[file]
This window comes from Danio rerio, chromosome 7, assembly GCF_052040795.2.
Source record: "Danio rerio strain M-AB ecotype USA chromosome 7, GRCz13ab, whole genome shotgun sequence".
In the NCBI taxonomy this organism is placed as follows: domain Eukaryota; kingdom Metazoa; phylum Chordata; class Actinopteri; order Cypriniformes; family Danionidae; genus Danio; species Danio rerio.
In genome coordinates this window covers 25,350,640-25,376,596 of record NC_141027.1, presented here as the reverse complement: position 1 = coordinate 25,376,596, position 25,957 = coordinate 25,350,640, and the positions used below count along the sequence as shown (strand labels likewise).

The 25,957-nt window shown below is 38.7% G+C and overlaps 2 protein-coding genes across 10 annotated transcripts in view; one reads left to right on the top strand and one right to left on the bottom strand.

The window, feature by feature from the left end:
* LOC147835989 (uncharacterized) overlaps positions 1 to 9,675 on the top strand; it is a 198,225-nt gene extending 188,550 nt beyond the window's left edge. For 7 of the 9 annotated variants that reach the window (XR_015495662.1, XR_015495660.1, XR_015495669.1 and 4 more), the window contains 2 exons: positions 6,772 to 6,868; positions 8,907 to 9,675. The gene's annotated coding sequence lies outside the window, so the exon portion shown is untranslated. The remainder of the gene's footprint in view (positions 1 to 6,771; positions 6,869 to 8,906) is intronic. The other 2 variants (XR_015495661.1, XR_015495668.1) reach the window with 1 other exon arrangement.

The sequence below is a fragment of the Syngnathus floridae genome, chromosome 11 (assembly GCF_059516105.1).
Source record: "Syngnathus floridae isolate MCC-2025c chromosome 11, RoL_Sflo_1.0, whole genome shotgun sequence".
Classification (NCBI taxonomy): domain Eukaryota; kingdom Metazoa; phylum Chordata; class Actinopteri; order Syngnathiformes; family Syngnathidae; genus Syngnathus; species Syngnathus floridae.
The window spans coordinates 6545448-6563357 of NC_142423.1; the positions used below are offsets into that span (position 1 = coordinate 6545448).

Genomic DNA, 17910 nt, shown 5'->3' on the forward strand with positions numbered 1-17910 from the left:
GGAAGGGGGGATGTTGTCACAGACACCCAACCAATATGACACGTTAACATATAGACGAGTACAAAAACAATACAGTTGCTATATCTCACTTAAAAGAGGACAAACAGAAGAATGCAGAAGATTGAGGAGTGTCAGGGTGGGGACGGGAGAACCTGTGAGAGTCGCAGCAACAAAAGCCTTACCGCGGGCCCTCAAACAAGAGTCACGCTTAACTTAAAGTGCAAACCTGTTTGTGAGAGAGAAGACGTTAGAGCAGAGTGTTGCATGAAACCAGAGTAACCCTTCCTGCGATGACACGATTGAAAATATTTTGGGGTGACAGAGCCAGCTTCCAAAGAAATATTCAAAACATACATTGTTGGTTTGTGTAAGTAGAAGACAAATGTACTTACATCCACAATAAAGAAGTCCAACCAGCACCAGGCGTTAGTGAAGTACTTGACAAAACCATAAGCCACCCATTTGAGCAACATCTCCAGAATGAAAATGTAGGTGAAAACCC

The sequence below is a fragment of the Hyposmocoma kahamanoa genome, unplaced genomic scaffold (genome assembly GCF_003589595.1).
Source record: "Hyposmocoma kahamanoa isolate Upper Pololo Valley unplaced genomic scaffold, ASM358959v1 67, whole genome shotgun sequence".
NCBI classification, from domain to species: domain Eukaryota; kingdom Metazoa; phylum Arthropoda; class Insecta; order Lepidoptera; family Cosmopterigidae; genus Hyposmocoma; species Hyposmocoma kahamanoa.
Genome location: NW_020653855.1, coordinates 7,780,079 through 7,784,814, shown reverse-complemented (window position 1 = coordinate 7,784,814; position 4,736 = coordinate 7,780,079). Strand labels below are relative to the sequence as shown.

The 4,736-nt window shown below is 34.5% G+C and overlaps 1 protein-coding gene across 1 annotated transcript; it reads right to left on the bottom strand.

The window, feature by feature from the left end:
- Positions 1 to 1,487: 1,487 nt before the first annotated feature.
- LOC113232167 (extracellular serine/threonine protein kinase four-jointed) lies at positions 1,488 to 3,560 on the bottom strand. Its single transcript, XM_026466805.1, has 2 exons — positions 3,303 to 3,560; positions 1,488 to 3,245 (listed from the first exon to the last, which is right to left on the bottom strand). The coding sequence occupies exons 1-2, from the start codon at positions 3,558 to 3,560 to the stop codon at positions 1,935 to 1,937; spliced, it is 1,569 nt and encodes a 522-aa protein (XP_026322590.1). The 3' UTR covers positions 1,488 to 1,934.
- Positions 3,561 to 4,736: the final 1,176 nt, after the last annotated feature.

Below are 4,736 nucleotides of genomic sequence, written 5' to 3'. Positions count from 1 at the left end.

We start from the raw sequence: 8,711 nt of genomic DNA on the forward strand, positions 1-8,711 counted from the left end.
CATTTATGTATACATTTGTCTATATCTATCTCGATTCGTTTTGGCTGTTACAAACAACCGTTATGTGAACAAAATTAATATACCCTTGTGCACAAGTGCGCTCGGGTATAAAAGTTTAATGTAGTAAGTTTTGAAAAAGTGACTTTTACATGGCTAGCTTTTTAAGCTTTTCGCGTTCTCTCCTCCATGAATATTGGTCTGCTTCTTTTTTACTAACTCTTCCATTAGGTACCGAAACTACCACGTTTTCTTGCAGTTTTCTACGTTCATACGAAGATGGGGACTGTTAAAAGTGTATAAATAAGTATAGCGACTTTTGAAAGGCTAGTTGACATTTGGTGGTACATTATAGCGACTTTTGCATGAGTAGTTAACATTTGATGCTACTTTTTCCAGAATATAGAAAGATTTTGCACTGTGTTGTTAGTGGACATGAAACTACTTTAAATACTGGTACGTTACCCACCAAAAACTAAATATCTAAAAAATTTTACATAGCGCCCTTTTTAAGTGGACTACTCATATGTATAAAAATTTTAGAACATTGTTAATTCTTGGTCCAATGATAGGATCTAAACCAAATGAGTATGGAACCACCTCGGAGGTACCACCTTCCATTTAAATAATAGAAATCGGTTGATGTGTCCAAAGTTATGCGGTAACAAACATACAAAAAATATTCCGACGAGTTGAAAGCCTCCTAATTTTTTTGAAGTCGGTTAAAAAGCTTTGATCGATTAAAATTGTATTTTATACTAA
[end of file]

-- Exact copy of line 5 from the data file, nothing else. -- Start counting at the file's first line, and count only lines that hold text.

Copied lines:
The 25,957-nt window shown below is 38.7% G+C and overlaps 2 protein-coding genes across 10 annotated transcripts in view; one reads left to right on the top strand and one right to left on the bottom strand.